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5G - How Safe Is It?

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In my previous two articles, we covered the history of mobile wireless networks and the different networks that have been deployed over the past 35+ years starting with 1G networks ending with the currently being deployed 5G Networks. We compared their overall capabilities and we focused on the latest technology 5G, about how it works, and about how different it is from pervious technologies. As also discussed in the previous article the current initial deployments of 5G focuses on the Radio or Last Mile part which is being deployed on the spectrum below 6 GHz. In addition, we will not essentially have a full end-to-end 5G network until the core has been upgraded which will not occur for another 1-2 years. Thus, our current deployments will not provide the full capabilities that we expect form 5G. 


In this article I am going to dive more into the 5G Networks and try to answer the following additional questions people generally have:

1. Is it Safe?

In order to do this let’s first better understand more about the similarities and differences that might have an impact of the above two questions.


So is 5G safe or more particularly is it safer or less safe to humans and their health. To answer this question, we need to look at the differences and similarities between 5G and previous networks. Before starting I need to explain a basic principle about radio frequencies and how they work. Specifically, the lower the frequencies utilized for any technology the further they propagate/travel and the more they can penetrate buildings and obviously the opposite is exactly true.

Having said that, the initial 1G and 2G networks were deployed on spectrum/frequencies in the range of 800-900 MHz and because we initially had fewer number of users we didn’t need as many towers to cover large geographical areas. The newer 3G and 4G networks were initially deployed on 1800-1900 MHz and 2,100-2,400 MHz Spectrum respectively as the lower frequencies were not available. We also needed a large amount of spectrum which was more available at the higher frequencies as larger channels and a larger number of channels were needed to provide better services and higher throughputs. Furthermore, the number of subscribers had significantly increased.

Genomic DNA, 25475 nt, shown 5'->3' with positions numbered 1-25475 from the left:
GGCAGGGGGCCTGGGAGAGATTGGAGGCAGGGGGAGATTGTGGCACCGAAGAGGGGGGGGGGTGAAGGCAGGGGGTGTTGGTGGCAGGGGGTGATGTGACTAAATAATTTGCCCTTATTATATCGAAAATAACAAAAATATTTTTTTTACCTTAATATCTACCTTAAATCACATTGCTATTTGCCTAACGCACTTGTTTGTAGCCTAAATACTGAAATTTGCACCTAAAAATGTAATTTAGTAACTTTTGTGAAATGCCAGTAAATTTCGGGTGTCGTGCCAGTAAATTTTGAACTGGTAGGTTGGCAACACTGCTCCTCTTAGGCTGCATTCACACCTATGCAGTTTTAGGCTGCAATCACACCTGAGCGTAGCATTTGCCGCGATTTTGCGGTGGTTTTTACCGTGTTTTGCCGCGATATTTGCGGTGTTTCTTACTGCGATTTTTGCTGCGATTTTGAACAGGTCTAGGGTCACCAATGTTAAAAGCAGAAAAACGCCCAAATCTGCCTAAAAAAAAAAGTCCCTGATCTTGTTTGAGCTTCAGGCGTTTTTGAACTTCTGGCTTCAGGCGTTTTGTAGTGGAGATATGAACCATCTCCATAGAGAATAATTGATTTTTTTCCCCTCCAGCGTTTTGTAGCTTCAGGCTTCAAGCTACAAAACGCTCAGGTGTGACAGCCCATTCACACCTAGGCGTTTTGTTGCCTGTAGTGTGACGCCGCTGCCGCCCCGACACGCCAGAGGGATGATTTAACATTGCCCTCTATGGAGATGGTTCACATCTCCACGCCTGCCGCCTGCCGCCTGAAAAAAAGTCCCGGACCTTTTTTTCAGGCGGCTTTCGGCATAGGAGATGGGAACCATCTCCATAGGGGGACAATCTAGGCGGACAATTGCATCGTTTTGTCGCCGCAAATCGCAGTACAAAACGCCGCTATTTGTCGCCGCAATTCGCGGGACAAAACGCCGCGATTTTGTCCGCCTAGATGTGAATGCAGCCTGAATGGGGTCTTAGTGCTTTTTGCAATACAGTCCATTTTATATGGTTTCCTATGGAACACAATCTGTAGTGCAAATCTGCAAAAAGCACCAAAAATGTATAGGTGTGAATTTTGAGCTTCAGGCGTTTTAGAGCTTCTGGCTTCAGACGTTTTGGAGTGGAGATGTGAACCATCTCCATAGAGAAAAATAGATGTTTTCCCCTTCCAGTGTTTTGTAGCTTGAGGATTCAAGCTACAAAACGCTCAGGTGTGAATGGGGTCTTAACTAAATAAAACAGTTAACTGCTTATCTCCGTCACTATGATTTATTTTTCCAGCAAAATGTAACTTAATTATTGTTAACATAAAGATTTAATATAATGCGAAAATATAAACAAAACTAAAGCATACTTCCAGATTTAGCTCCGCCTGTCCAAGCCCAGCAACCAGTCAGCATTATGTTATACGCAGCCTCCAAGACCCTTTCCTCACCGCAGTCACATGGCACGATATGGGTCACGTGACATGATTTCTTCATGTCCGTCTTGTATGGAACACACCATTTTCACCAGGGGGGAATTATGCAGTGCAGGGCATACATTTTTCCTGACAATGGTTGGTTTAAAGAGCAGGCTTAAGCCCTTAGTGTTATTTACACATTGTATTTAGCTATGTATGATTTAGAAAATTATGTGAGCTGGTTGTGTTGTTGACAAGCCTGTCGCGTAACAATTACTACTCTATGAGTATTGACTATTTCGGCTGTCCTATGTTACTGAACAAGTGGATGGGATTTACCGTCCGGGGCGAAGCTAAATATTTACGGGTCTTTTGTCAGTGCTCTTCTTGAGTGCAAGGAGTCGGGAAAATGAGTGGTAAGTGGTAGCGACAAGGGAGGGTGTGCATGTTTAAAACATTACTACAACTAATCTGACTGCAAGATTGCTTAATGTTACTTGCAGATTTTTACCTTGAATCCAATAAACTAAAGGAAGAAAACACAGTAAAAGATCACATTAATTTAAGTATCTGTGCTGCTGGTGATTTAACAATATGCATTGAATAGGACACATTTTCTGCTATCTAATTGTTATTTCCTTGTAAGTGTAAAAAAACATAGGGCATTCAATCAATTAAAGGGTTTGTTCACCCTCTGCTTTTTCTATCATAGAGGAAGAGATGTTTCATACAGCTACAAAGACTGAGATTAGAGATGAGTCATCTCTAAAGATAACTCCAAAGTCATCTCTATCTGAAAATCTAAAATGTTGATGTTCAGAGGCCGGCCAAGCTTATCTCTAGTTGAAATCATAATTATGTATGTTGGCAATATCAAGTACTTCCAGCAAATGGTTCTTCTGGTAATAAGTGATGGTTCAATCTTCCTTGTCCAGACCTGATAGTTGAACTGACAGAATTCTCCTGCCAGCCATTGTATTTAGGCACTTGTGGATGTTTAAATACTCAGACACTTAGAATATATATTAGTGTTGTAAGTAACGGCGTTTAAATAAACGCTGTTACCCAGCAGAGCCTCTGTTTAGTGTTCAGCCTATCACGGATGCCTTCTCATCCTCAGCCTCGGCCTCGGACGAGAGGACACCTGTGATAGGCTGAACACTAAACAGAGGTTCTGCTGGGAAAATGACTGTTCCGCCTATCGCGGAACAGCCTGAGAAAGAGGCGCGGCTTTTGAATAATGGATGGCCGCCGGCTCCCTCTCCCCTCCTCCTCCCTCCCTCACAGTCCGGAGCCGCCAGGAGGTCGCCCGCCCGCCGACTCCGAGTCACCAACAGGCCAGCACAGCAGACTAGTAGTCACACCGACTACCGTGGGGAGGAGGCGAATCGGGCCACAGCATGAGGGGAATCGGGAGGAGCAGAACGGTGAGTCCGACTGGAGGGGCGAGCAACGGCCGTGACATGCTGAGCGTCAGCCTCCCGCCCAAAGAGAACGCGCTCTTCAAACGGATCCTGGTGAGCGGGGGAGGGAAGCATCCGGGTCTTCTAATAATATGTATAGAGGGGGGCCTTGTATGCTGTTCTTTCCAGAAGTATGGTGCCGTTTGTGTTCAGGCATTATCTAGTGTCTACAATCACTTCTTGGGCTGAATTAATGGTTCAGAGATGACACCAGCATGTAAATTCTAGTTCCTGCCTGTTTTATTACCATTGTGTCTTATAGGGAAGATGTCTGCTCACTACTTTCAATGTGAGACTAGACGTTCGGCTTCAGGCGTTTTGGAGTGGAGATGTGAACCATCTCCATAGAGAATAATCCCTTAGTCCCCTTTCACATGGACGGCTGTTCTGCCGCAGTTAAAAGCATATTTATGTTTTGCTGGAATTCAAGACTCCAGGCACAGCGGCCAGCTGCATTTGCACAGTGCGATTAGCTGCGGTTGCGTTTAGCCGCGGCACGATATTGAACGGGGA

This meant that we had to more than double the number of towers as we continued to use higher frequencies and as demand grew. Currently however, the 3G and 4G networks have now been deployed on the lower spectrum of 700-900 MHz allowing for better coverage in-building but we had to maintain the number of towers to provide for the continuingly increasing demand. In addition, we now have multiple layers being used to provide the services required. The normal macro layer which is essentially made up of all the radio towers and rooftop installations and a new micro/pico/femto layer which is used at the street level and in-doors to provide hotspot coverage for high demand areas.  


So even with the technologies prior to 5G we have continuously had to increase the number of sites/towers to keep up with the demand. So now the question beckons do we need to keep doing this with 5G, by how much and more importantly how will this affect human health? The simple answer to this first question is a resounding yes. This is due mainly to the fact that the demand for higher throughputs and better mobile services will continue to increase just as it has over the past 3+ decades. In addition, technological breakthroughs continue to make it possible for advancements in this field as well as many others.